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PUC approves first Hawaiian Electric rate increase in 6 years
Interim amount less than company negotiated with Consumer Advocate
Release Date: 12/18/2017
HONOLULU, Dec. 18, 2017 - The Hawaii Public Utilities Commission (PUC) has issued an interim decision approving Hawaiian Electric Company’s first base-rate increase in more than six years.
The approved interim rate will increase the typical Oahu monthly residential bill for 500 kilowatt hours by about $2.82. The approximate 2.5 percent increase will help pay for initiatives that increase reliability and resilience, improve customer service and help integrate more renewable energy.
The effective date of the new rate will be determined by the commission. An interim decision is one step in the ratemaking process. The PUC will continue to review the request and will later issue a final decision on the rates.
The approved interim rate reflects a significant reduction in what was requested by the company and that was agreed to in a settlement last month with the state Division of Consumer Advocacy. Contrary to the settlement, the PUC disallowed the recovery of a portion of pension expenses that the company had paid and was seeking to be recovered through previously approved mechanisms.
"After going six years without a base rate increase, while investing in work to move Hawaii to reach 100 percent renewable energy in full support of our state's recently adopted policy, we're extremely disappointed with this outcome," said Alan Oshima, president and CEO of Hawaiian Electric. "It's especially disappointing because we worked for months to achieve what we believed was a fair negotiated settlement with the Consumer Advocate that was in the best interest of customers."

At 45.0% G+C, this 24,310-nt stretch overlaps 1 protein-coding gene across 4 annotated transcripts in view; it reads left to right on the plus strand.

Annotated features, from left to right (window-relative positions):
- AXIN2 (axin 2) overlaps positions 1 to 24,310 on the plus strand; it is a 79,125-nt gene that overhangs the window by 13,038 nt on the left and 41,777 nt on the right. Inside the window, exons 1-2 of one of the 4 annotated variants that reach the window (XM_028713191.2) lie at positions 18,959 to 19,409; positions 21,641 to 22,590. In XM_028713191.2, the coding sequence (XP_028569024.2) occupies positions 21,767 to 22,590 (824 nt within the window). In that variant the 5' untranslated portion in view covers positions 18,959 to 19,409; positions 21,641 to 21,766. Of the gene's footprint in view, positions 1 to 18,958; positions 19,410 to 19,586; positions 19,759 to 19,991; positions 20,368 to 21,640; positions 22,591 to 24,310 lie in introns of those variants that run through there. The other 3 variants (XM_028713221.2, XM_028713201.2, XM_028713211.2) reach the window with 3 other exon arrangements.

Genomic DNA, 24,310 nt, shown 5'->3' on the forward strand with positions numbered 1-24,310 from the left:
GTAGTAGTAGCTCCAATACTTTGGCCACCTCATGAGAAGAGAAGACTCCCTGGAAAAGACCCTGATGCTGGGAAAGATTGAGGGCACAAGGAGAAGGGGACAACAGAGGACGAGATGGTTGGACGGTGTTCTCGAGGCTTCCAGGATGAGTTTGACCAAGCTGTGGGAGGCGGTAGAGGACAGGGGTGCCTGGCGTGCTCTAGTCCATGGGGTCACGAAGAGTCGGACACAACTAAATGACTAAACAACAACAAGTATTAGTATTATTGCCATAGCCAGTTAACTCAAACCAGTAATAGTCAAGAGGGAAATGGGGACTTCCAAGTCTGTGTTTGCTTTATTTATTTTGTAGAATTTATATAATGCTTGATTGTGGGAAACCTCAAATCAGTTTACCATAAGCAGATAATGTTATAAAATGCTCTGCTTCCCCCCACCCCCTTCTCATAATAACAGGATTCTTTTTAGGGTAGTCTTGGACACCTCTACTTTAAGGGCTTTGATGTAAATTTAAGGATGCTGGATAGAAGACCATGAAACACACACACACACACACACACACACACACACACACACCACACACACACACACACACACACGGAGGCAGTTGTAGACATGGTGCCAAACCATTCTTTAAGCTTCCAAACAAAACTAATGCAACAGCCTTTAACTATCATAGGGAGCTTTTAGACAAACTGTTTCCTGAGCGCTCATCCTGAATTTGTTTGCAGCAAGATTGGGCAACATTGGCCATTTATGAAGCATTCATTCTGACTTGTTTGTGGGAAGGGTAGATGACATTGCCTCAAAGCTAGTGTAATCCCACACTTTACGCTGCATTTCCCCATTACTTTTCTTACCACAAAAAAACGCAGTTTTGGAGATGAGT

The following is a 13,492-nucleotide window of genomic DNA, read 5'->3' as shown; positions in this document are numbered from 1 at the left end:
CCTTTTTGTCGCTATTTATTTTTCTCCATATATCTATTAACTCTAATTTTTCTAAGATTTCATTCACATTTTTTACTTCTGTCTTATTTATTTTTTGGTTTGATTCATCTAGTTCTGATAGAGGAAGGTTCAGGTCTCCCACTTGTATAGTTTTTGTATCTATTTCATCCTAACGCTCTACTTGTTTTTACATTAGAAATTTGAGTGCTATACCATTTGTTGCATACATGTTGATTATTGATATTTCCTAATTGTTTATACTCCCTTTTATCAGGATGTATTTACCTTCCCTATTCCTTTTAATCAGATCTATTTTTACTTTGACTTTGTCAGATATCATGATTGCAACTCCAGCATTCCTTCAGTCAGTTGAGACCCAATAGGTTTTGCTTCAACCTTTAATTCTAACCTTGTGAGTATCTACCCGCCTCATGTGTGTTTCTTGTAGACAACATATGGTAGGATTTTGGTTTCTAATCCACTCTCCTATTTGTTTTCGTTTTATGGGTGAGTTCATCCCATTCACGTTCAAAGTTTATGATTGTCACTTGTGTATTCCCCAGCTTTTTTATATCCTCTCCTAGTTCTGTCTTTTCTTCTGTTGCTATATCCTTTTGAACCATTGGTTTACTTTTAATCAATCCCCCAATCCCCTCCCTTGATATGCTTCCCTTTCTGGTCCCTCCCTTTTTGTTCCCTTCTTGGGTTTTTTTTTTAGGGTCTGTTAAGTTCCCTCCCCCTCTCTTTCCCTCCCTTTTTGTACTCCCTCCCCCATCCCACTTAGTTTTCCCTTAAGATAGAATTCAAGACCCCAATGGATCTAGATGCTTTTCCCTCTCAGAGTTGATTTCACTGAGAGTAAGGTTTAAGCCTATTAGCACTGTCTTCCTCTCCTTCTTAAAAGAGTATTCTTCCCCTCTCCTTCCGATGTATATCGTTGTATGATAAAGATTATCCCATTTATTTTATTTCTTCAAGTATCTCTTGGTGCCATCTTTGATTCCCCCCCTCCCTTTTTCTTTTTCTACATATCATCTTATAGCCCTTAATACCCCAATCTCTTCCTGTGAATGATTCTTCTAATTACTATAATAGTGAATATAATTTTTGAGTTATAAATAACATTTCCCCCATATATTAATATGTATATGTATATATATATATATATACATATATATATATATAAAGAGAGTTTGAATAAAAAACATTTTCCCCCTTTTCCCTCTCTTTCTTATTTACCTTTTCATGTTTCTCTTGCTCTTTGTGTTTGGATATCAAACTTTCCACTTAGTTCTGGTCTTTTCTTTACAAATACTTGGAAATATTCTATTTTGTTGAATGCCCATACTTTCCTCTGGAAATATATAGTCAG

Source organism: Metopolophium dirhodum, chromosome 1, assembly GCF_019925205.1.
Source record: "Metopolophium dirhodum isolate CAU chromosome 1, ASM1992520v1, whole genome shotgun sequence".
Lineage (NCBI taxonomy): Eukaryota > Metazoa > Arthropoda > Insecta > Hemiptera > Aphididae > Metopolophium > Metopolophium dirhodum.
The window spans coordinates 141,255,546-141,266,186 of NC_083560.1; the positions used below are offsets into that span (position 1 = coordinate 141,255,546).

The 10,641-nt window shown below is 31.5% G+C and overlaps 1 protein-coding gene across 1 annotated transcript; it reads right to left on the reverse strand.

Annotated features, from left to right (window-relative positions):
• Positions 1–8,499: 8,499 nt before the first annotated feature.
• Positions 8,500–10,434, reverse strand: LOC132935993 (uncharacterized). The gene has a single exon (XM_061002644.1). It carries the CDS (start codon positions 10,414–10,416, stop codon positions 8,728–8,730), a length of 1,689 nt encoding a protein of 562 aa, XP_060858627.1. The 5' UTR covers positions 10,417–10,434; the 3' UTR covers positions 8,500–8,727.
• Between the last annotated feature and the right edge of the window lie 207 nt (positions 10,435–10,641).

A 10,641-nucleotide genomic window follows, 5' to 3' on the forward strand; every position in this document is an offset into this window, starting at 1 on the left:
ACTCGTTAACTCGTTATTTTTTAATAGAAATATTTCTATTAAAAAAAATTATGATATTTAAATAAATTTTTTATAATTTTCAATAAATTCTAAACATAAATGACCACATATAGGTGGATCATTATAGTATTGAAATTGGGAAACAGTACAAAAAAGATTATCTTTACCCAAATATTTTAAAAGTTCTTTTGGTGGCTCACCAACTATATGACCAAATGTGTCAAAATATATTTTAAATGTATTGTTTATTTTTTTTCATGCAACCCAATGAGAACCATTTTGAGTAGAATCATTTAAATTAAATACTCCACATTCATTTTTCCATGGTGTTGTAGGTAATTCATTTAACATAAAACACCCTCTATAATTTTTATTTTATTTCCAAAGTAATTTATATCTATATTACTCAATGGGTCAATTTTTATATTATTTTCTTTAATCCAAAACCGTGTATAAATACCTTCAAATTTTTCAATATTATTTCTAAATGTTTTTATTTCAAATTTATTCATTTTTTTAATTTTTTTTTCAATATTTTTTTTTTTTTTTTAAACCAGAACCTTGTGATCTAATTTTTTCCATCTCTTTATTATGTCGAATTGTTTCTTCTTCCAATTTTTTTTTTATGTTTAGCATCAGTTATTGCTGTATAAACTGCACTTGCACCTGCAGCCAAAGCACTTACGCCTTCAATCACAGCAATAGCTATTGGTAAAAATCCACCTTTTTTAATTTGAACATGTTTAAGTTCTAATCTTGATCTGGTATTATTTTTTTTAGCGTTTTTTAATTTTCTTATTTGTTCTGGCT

The main point of disagreement that led to the reduced interim rate amount was the commission's treatment of Hawaiian Electric's 2014 rate review filing. The company filed more than 1,600 pages of information at the time but did not did not seek to raise electric rates. It asked the commission to notify the company if it needed more information or had questions about the filing. The commission did not comment on the 2014 filing until late 2016, after more than two and a half years had passed.
In its latest decision, the commission said it was interpreting the company's decision to forgo a rate increase in 2014 to mean that the company gave up its chance to fully recover pension expenses from 2015 through 2017. The company was clear in its 2014 filing that it intended to seek recovery of the full pension expense at a later time.
Hawaiian Electric employees' pensions have been funded and are not affected by the decision. The company expects to file a motion for reconsideration with the PUC this week.